No preview · Article · Jun 2014 · Gut
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    ABSTRACT: Background: Neutrophil/lymphocyte ratio (NLR) is a novel biomarker that can single out individuals at risk for vascular events. We assessed whether NLR provides additive prognostic value in patients with ST-elevation myocardial infarction (STEMI). Methods: NLR was computed from the absolute values of neutrophils and lymphocytes from the complete blood count of patients who underwent primary coronary angioplasty for STEMI. The cohort was divided into 2 groups according to NLR (NLR ≥ 6.5%, NLR < 6.5%) using χ(2) automatic interaction detection. The association between NLR and in-hospital clinical complications and left ventricular ejection fraction (EF) was assessed using logistic regression. The association between NLR, 30-day and 5-year all-cause mortality were analyzed using Cox regression models, adjusting for potential clinical, metabolic, and inflammatory confounders. Results: In a group of 538 consecutive STEMI patients, high NLR (NLR ≥ 6.5%) was independently associated with increased 30-day and 5-years mortality rates (odds ratio, 15.8; 95% confidence interval, 1.6-154; P = 0.018; and hazard ratio, 2.2; 95% confidence interval, 1.04-4.8; P = 0.039, respectively). High NLR was also independently associated with lower EF (49 ± 8 vs 46 ± 8; P < 0.001) and fewer hospital complications. Conclusions: In patients presenting with STEMI, high NLR was independently associated with lower EF, fewer hospital complications, and higher mortality rates up to 5 years. NLR value appears additive to conventional risk factors and commonly used biomarkers.
    No preview · Article · May 2014 · The Canadian journal of cardiology
  • Assi Milwidsky · Shlomo Berliner
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    ABSTRACT: Many patients with cardiovascular diseases are anemic to some extent. Anemia is a well-known prognostic marker for negative outcome in a variety of atherosclerotic and hearts diseases. The detrimental outcome of anemic patients with cardiovascular diseases may be a consequence of the anemia, for instance as a pro-ischemic condition. However, anemia may indicate a pro-thrombotic and pro-inflammatory condition which contributes to the progression of cardiovascular diseases in general and atherosclerosis in particular. In this review we investigate the association between anemia and cardiovascular diseases, its mechanisms and how to utilize it for better understanding, prediction and treatment.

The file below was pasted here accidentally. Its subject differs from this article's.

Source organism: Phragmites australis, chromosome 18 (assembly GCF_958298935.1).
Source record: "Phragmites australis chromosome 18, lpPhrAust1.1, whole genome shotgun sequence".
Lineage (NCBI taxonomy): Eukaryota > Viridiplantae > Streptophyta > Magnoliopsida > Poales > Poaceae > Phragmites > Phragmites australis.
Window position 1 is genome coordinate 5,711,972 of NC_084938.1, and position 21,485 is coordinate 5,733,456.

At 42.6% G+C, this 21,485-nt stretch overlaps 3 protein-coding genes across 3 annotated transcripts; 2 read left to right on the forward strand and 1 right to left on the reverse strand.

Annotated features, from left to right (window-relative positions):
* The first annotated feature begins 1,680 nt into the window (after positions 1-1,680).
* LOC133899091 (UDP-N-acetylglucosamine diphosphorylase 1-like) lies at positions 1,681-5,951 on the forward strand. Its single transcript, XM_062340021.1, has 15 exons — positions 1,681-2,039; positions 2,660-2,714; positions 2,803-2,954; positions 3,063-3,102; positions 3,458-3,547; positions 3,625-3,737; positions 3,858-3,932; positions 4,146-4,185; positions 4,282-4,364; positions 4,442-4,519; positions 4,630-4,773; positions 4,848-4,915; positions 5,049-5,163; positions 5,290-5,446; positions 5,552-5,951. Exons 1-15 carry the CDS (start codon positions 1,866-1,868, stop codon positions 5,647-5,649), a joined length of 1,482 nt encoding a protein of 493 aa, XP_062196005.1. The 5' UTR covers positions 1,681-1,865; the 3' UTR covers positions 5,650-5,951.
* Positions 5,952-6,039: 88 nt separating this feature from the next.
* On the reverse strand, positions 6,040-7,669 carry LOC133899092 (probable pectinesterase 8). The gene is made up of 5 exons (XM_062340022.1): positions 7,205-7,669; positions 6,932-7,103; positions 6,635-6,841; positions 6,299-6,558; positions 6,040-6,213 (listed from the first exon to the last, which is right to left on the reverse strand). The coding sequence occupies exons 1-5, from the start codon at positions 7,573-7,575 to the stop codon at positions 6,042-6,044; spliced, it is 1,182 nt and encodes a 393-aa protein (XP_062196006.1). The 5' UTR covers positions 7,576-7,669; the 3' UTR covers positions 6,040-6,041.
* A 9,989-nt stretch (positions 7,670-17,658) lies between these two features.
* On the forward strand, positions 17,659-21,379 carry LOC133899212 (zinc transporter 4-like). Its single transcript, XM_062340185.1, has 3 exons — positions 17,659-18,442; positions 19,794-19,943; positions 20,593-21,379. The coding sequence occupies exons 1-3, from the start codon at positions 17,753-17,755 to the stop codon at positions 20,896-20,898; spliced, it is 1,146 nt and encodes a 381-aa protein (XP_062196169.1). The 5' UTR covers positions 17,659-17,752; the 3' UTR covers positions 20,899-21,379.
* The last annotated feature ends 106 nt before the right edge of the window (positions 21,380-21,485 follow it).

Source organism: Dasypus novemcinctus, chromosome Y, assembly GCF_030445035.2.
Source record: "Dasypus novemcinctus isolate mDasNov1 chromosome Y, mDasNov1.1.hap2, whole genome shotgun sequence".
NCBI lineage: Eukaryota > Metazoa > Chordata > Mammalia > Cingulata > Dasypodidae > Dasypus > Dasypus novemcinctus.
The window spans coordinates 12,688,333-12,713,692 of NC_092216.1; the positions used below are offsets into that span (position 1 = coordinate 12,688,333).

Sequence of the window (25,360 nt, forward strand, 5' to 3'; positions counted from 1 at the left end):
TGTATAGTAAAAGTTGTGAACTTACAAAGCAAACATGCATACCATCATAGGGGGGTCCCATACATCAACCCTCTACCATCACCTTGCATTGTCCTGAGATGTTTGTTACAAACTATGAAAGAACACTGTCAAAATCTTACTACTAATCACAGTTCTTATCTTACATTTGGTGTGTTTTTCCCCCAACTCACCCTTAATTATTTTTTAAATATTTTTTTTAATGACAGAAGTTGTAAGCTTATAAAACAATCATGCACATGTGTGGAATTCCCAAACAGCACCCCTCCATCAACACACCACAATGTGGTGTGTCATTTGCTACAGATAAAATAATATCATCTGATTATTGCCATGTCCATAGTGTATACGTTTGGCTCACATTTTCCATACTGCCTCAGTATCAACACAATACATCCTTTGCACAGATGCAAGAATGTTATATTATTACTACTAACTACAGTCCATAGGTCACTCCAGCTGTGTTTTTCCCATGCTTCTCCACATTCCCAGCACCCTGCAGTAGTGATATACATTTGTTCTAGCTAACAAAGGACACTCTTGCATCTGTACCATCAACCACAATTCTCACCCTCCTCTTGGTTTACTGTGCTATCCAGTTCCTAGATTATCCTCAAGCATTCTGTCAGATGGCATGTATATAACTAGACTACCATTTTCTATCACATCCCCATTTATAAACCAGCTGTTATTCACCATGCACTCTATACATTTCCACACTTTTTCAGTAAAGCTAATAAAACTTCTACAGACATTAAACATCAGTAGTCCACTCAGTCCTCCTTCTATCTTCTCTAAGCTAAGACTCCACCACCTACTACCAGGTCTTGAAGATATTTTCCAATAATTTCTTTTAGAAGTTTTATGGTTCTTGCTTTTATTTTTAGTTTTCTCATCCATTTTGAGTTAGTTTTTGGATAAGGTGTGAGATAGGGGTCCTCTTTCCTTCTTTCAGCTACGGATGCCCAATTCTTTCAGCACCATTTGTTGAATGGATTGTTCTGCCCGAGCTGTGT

No preview · Article · May 2014 · Harefuah
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    Preview · Article · Apr 2014 · Journal of the American College of Cardiology
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    ABSTRACT: Background Neutrophil/lymphocyte ratio (NLR) is a novel biomarker that can single out individuals at risk for vascular events. We assessed whether NLR provides additive prognostic value in patients with ST elevation myocardial infarction (STEMI). Materials and methods NLR was computed from the absolute values of neutrophils and lymphocytes from the complete blood count of patients undergoing primary coronary angioplasty for STEMI. The cohort was divided into 2 groups according to NLR (NLR ≥6.5%, NLR<6.5%) using CHAID and CART methods. The association between NLR and in-hospital clinical complications and left ventricular ejection fraction (EF) was assessed by logistic regression. The association between NLR, 30 days and 5-year all-cause mortality were analyzed using Cox regression models, adjusting for potential clinical, metabolic, and inflammatory confounders. Results In a group of 538 consecutive STEMI patients, high NLR (NLR ≥6.5%) was independently associated with increased 30-day and 5-years mortality rates (OR= 15.8, CI 95% 1.6 – 154, p=0.018, and HR=2.2, CI 95% 1.04-4.8, p=0.039, respectively). High NLR was also independently associated with lower EF (49 ± 8 vs. 46 ± 8, p<0.001) and in hospital complications. Conclusion In patients presenting with STEMI, high neutrophil/lymphocyte ratio is independently associated with lower EF, in hospital complications, and higher mortality rates up to 5 years. NLR value appears additive to conventional risk factors and commonly used biomarkers.
    Full-text · Article · Apr 2014 · The Canadian journal of cardiology

Publication Stats

5k Citations
1,077.18 Total Impact Points

Institutions

  • 1994-2015
    • Tel Aviv Sourasky Medical Center
      • • Division of Internal Medicine
      • • Hematology
      • • Dana-Dwek Children's Hospital
      • • Institute of Gastroenterology
      Tell Afif, Tel Aviv, Israel
  • 1980-2015
    • Tel Aviv University
      • • Department of Internal Medicine
      • • Sackler Faculty of Medicine
      • • Department of Pathology
      Tell Afif, Tel Aviv, Israel
  • 2007
    • Università di Pisa
      Pisa, Tuscany, Italy
  • 1996
    • Rabin Medical Center
      Tell Afif, Tel Aviv, Israel